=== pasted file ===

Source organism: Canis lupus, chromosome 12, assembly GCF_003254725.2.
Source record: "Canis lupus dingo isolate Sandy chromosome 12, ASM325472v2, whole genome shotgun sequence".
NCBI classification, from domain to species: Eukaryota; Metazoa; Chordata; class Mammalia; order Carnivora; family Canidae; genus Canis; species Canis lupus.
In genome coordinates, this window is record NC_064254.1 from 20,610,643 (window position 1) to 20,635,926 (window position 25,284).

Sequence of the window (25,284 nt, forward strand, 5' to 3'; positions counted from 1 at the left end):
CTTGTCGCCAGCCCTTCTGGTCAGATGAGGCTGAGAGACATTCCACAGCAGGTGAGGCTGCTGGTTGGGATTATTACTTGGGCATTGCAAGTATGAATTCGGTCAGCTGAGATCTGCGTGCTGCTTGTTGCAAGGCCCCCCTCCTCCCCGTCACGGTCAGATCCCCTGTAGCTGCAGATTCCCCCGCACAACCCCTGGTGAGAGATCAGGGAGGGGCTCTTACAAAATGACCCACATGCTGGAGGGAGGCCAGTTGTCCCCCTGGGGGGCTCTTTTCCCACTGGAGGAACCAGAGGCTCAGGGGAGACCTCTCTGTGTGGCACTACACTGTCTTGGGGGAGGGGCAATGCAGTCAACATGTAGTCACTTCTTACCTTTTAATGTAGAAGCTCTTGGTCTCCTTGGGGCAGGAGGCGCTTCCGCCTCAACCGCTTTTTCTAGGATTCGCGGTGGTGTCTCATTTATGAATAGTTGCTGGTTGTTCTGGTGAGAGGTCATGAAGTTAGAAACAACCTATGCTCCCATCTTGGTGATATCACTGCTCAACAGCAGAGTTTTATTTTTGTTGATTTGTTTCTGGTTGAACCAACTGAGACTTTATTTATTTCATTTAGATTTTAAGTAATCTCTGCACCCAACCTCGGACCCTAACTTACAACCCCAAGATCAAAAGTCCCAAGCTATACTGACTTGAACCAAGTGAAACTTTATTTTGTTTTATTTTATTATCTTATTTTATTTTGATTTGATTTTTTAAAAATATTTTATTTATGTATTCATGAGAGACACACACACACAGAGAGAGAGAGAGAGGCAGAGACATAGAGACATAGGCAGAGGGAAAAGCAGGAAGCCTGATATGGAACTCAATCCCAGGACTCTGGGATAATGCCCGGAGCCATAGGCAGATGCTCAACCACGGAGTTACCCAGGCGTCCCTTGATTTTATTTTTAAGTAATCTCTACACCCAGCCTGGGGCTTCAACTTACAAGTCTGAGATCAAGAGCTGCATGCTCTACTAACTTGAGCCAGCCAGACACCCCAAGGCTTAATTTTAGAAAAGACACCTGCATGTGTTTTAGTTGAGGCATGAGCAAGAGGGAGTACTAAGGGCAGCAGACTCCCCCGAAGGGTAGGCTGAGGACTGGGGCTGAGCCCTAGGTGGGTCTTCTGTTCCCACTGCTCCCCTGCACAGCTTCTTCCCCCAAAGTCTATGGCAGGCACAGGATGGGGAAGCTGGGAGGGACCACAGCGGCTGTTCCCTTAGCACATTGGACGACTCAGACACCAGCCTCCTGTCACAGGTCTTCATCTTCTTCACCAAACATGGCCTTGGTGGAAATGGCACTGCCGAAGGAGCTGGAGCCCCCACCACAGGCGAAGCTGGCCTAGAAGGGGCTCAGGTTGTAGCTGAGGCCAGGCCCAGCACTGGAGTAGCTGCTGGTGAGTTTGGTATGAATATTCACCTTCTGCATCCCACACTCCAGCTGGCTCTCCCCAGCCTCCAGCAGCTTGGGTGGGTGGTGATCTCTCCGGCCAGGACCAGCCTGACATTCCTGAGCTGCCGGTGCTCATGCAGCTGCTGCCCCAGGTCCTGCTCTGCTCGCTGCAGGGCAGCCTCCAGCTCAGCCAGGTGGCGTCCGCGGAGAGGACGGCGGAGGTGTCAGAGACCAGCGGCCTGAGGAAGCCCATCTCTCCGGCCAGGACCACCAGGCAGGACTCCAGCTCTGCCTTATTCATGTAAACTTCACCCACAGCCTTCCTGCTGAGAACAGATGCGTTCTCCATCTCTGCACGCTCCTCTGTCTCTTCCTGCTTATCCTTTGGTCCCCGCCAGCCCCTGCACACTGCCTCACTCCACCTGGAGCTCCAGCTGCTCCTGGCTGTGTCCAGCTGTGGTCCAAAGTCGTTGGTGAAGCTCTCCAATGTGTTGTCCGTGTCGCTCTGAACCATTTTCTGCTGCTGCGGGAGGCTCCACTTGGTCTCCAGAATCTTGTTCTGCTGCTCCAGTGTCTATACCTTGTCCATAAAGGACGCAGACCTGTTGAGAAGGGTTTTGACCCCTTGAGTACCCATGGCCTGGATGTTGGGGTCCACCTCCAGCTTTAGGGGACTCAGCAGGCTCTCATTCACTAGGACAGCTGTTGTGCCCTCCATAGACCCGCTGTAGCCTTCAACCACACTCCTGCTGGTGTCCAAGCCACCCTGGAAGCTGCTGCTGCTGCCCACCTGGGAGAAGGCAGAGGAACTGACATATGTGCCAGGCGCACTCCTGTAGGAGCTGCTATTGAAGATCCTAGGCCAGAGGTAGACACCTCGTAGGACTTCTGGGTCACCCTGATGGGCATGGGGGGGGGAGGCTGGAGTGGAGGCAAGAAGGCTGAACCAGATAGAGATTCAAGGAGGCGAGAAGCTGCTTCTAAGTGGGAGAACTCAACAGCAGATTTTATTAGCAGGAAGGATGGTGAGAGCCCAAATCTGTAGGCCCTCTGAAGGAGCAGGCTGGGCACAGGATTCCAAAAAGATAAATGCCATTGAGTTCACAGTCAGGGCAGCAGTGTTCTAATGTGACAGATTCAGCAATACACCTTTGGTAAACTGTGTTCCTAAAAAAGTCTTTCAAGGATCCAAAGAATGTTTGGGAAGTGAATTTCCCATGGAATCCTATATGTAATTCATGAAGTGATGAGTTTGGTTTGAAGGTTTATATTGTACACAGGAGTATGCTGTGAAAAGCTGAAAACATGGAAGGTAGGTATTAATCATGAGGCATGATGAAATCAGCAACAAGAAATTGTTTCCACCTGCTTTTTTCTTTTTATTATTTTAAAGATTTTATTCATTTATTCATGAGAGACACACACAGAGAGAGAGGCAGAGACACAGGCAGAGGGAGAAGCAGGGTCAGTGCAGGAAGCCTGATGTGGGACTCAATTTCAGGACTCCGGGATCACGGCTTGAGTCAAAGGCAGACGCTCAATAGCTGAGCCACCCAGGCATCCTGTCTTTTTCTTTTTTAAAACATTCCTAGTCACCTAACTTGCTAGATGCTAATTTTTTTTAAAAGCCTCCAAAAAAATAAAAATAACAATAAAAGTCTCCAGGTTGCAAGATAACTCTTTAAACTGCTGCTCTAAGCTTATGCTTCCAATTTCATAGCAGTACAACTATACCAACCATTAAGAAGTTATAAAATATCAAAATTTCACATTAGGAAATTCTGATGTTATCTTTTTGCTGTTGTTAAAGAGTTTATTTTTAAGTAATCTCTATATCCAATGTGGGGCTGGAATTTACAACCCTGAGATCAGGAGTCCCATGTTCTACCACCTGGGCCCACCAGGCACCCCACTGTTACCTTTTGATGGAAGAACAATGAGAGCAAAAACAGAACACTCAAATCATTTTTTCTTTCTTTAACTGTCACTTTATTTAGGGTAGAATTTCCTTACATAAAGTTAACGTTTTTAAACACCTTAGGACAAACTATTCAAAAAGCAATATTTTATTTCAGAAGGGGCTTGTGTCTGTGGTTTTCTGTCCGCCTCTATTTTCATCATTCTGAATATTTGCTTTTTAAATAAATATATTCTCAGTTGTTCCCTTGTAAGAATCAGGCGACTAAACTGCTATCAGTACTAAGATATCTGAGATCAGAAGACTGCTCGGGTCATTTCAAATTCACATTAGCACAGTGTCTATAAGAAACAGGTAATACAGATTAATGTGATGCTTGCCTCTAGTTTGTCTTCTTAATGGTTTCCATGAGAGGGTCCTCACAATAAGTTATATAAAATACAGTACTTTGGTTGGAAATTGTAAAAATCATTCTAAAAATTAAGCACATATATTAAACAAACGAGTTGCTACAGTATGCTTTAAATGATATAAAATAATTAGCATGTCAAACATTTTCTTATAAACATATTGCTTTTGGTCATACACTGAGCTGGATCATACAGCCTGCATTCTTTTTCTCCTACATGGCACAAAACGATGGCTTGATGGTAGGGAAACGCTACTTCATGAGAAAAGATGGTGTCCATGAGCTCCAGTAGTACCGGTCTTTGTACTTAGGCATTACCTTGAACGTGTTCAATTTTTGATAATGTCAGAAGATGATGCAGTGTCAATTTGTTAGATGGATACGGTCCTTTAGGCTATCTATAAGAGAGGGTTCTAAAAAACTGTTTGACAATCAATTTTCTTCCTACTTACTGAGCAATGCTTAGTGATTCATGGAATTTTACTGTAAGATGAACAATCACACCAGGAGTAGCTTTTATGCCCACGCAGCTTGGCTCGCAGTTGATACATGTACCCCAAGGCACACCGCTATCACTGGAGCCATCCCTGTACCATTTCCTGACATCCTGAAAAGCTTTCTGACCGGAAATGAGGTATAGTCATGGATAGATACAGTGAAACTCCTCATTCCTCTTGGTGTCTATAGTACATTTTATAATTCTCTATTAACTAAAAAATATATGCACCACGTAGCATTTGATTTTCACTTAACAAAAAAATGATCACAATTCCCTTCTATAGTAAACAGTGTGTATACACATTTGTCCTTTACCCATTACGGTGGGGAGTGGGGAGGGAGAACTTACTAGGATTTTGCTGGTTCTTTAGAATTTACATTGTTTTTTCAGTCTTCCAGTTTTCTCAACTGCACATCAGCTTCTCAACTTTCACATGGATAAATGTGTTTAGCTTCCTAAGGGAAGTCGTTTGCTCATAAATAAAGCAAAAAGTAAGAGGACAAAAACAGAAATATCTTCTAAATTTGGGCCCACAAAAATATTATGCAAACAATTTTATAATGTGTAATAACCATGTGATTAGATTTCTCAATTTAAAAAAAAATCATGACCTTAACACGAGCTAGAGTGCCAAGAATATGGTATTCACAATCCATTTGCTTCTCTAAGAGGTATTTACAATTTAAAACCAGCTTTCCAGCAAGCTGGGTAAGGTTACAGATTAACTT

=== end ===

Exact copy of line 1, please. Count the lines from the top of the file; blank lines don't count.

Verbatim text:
Source organism: Canis lupus, chromosome 12, assembly GCF_003254725.2.